29 AUG 1919: World War I and Sergeant Samuel George Pearse, MM, 45th Battalion Royal Fusiliers (ex-AIF), originally from Glamorganshire, United Kingdom, earns the Victoria Cross north of Emsta, North Russia. It was a posthumous award. Sam Pearse (1897-1919) came to Victoria from Wales when only young. He enlisted in the AIF before he had turned 18. After brief service on Gallipoli with the 7th Battalion, he went to the Western Front, where he saw a lot of action and was awarded the Military Medal.
At the time of his enlistment in July 1915 just before he turned eighteen, Pearse’s occupation was as a rabbit-trapper. He sailed from Melbourne with the 9th Reinforcement for the 7th Battalion reaching Gallipoli shortly before the evacuation and spending two weeks in the line there.
He subsequently saw action on the Western Front and in September 1917 was awarded the Military Medal for an action in single-handedly raiding a German machine gun-post in Belgium: “Normally this man is a runner ….and throughout he showed an utter disregard of danger in carrying messages, guiding parties and in bringing in wounded men on every return run.”
Challinger records that Pearse was awarded his Military Medal in the field by General Birdwood but that at the time Birdwood had run out of medals and decorated Pearse with a strip of medal ribbon.
Challinger also references Pearse’s army record which quite apart from his awards for valour includes entries for neglect of duty, absence from guard and disobedience to orders. He was however promoted to corporal while in the AIF.
Higher honours would follow.
Following the Armistice, Pearse was attracted by the prospect of a tour of duty with the North Russia Relief Force and like the other 150 Australian soldiers who volunteered, Pearse was discharged from the AIF and re-enlisted in the British army as a private soldier.
Many of the volunteering Australians had come late to action in World War I but Pearse was a battle-hardened veteran and was soon promoted to sergeant.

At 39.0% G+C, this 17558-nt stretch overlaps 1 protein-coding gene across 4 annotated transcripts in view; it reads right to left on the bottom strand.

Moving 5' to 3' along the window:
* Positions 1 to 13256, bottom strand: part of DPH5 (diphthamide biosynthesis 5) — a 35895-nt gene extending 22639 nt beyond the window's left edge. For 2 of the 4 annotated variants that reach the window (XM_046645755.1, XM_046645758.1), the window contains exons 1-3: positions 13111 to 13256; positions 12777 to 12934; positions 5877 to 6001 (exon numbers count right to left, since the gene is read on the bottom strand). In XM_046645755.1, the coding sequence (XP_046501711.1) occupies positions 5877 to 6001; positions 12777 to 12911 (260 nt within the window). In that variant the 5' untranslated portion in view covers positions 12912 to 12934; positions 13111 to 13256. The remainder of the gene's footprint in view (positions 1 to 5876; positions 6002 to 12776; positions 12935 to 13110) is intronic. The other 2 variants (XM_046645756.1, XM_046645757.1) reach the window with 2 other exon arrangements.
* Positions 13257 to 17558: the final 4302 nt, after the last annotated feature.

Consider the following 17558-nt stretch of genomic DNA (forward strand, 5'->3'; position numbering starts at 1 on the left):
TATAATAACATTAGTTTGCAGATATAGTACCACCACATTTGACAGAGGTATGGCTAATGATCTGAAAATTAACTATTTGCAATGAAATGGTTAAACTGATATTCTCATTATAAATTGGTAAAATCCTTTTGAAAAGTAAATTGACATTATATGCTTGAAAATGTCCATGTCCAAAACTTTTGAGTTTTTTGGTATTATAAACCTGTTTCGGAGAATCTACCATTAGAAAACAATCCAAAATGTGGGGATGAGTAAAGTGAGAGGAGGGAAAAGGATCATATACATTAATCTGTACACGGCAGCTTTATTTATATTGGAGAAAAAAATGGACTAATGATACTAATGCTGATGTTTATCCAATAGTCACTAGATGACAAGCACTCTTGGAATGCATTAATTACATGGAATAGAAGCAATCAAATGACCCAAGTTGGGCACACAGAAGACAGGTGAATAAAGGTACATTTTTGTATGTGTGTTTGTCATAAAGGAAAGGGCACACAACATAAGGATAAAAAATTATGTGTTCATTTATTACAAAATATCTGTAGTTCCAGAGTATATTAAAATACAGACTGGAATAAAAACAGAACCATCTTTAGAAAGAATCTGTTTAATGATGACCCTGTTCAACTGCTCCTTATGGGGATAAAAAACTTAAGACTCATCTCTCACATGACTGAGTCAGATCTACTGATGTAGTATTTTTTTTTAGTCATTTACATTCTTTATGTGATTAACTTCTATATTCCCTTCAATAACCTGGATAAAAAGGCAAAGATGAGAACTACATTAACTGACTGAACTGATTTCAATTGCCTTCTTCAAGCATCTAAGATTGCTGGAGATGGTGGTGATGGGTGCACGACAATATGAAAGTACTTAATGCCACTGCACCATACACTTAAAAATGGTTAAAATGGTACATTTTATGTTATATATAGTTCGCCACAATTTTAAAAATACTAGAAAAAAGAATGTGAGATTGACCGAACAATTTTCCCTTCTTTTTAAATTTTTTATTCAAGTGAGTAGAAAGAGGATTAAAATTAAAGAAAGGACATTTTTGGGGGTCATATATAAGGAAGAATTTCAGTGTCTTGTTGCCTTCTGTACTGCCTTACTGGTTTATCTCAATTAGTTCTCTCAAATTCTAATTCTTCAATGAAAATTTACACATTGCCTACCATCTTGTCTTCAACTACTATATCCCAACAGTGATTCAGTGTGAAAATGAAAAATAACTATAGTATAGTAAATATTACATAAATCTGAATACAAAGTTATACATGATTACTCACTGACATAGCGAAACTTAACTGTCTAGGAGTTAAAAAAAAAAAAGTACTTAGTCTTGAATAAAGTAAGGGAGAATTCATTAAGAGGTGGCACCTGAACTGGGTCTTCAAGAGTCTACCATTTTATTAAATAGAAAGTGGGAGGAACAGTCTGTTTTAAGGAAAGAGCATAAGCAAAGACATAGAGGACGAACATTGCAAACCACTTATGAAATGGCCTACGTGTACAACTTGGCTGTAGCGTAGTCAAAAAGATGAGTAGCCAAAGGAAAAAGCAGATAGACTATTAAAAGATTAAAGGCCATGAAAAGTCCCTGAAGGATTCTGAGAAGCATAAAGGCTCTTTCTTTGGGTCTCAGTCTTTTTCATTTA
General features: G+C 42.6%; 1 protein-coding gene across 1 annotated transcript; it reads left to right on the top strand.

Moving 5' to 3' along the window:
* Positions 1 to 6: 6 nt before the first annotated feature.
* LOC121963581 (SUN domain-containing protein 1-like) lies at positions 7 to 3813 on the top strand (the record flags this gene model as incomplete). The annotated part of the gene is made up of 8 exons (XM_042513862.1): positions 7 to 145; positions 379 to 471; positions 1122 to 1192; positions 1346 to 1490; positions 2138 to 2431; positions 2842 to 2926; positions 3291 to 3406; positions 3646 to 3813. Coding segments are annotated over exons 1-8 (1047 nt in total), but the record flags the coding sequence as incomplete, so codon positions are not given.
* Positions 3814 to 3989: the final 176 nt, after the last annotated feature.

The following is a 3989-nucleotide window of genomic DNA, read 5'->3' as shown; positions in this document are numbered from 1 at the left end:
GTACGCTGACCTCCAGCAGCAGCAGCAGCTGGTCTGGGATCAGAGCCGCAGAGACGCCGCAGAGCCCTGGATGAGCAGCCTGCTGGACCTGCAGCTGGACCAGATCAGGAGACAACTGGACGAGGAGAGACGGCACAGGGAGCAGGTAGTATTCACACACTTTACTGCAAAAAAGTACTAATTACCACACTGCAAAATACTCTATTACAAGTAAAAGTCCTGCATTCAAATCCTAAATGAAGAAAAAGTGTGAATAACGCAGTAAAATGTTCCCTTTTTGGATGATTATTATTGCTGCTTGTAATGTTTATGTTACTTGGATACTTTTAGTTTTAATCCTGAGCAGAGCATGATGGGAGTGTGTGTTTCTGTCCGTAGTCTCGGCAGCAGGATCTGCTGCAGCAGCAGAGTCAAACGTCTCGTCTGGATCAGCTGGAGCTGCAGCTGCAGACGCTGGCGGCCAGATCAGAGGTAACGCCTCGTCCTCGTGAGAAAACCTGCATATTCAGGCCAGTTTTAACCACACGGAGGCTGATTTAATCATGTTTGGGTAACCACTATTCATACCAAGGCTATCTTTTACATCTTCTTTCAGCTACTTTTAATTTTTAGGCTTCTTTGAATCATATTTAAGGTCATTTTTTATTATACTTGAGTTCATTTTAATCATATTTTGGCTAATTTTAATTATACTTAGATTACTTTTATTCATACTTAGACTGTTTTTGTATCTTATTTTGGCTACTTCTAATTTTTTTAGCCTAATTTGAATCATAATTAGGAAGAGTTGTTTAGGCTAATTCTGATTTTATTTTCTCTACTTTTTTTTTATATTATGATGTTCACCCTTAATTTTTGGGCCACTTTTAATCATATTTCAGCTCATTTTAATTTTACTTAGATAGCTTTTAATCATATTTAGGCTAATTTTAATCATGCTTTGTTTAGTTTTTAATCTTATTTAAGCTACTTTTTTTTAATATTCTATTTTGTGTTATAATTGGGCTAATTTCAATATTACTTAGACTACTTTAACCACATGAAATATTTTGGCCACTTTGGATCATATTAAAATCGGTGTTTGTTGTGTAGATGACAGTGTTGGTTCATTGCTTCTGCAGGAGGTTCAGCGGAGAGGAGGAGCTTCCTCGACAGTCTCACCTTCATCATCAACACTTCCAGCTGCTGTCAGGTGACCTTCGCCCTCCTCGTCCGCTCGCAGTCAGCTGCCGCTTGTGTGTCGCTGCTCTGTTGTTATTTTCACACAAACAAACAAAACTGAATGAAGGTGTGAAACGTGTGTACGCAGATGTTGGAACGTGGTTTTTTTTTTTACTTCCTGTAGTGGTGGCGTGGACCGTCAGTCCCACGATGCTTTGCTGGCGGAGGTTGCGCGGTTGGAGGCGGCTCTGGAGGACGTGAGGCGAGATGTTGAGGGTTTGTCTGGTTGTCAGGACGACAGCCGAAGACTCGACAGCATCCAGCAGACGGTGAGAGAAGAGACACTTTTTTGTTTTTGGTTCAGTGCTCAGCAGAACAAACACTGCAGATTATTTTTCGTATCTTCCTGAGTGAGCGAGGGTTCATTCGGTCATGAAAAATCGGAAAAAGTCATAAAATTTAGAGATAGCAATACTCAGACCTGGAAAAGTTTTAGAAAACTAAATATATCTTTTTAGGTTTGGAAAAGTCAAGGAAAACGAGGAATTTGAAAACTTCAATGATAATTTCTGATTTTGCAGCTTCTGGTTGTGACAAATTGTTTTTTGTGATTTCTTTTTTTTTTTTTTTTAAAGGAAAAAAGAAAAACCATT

He was a 22-year-old sergeant in the 45th Battalion, The Royal Fusiliers, British Army during the North Russia Campaign under the command of Lionel Sadleir-Jackson when the following deed took place for which he was awarded the VC.
His citation reads; “For most conspicuous bravery, devotion to duty and self-sacrifice during the operation against the enemy battery position north of Emtsa, North Russia on the 29th August 1919. Sergeant Pearse cut his way through enemy barbed-wire under very heavy machine-gun and rifle fire and cleared a way for the troops to enter an enemy battery position. Seeing that a blockhouse was harassing our advance and causing us casualties, he charged the blockhouse single-handed, killing the occupants with bombs. This gallant non-commissioned officer met his death a minute later and it was due to him that the position was carried with so few casualties. His magnificent bravery and utter disregard for personal danger won for him the admiration of all troops.”
While on leave in England in January 1918 Pearse met Kitty Knox an ambulance driver serving in the WAAC. They were engaged in May 1918 and that same month spent time together while Pearse was convalescing after suffering a foot wound.
They were married after the Armistice and had a daughter – Victoria Catherine Sarah Pearse – born in February 1920. Kitty and Victoria later emigrated to Australia and Kitty married Albert Rose. Samuel Pearse was buried in Souset Cemetery, Archangel, North Russia. His Victoria Cross, Military Medal and service medals are privately held. More; http://ow.ly/Ruu0F